The Conservatives must “change hard” to win over young voters who backed Labour in June’s general election, Theresa May’s most senior minister has warned.
Damian Green told Tories to modernise after losing their majority in the general election and trailing behind Labour by 30% among voters aged 18-35.
The first secretary of state said the party should appeal to “excluded voters” at a speech in London.
It comes amid signals the government could ease off on austerity.
On Saturday, thousands of people gathered in the capital to demonstrate against the government’s economic policies.
Speaking at the Bright Blue liberal conservative think-tank’s conference in central London, Mr Green said a new “city Conservativism” would woo young, metropolitan voters.
This would involve highlighting existing Tory policies to build 1.5 million homes by 2022 and the devolution of power to British cities.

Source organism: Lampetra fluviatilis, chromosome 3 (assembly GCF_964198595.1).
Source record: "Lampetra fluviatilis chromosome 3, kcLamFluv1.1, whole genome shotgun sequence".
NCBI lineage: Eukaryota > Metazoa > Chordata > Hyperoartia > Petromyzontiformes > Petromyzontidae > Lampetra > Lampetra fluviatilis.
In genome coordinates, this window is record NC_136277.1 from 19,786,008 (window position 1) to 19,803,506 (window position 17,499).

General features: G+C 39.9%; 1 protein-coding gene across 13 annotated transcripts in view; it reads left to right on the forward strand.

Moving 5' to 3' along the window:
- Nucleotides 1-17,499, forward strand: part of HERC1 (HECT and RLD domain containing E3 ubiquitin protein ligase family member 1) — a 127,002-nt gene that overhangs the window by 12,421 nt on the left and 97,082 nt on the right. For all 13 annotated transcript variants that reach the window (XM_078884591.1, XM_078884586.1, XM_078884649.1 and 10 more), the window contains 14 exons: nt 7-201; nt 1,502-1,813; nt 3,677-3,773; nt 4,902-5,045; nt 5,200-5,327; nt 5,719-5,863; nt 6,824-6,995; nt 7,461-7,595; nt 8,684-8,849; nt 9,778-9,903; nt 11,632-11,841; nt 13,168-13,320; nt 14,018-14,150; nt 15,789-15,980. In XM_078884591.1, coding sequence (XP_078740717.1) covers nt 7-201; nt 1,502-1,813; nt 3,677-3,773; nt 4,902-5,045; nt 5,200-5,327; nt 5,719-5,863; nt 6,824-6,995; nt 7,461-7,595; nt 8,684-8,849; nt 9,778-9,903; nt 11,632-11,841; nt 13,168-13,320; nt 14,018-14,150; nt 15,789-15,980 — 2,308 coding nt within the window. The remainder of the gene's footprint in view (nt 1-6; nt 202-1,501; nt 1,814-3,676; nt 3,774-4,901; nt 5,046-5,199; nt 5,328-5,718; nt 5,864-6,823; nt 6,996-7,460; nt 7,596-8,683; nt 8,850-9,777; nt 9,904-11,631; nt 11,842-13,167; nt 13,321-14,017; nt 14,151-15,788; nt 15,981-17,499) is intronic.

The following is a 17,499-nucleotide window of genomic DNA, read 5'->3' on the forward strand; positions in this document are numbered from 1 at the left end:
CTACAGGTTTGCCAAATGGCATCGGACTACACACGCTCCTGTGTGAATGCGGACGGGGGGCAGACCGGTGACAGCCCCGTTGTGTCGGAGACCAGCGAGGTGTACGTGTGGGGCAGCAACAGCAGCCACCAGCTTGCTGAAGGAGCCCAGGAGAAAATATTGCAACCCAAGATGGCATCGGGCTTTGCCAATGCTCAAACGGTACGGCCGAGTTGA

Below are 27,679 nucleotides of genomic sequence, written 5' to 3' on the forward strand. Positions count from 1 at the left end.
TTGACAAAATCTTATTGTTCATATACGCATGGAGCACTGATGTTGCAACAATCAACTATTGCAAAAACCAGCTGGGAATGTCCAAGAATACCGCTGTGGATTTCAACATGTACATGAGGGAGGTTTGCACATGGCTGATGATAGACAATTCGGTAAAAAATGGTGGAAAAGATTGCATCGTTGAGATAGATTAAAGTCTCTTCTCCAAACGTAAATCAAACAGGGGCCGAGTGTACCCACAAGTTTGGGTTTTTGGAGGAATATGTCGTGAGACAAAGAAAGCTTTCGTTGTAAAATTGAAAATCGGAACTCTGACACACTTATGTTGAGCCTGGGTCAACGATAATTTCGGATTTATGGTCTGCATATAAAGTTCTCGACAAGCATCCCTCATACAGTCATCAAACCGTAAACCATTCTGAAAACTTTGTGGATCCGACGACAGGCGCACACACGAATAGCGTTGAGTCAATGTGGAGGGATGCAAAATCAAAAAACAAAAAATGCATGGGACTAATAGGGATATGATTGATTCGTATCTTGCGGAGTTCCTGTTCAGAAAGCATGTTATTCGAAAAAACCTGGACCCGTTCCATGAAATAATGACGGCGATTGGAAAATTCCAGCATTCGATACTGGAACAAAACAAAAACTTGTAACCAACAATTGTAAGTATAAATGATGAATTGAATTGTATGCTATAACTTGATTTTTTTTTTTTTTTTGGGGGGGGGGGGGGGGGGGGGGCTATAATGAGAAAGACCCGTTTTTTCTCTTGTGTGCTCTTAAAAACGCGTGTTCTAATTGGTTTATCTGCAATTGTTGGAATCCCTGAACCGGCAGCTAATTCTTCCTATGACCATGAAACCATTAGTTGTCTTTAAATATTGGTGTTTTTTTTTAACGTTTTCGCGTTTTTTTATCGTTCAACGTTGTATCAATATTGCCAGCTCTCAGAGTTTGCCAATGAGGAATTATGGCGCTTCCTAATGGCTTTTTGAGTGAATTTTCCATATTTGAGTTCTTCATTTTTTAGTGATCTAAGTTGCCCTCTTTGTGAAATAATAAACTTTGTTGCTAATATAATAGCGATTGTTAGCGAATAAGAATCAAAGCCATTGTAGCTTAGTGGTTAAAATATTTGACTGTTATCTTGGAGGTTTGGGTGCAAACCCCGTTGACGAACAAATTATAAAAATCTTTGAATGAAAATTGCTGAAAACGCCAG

Mr Green also suggested there was a “national debate that we need to have” about university tuition fees.
During the questions, he said it was a “huge issue” to make sure young people think university education is worth the cost.
“I think in the long term we’ve got to show that they are getting value for the money,” he said.
But he said lowering fees would mean “either fewer people go to university or the experience would be less”.
Mr Green, effectively Mrs May’s deputy prime minister, said that “root” of the Conservatives’ failure to win a majority last month lay in those aged between 18 and 35.
“I am not standing here and saying all we need to do is keep calm and carry on,” he said. “We need to think hard, work hard and change hard.
“We need to show how Conservative values and policies can work for those parts of the country, and parts of the population, who have turned away from us.”
He said: “If we are to bring young, educated, working Britain back to the Conservative Party, we need to make a reality of the promise to build a country that works for everyone.”
On housing, Mr Green promised the Conservatives would build “high-quality” homes, including social housing that creates “sustainable and integrated communities”.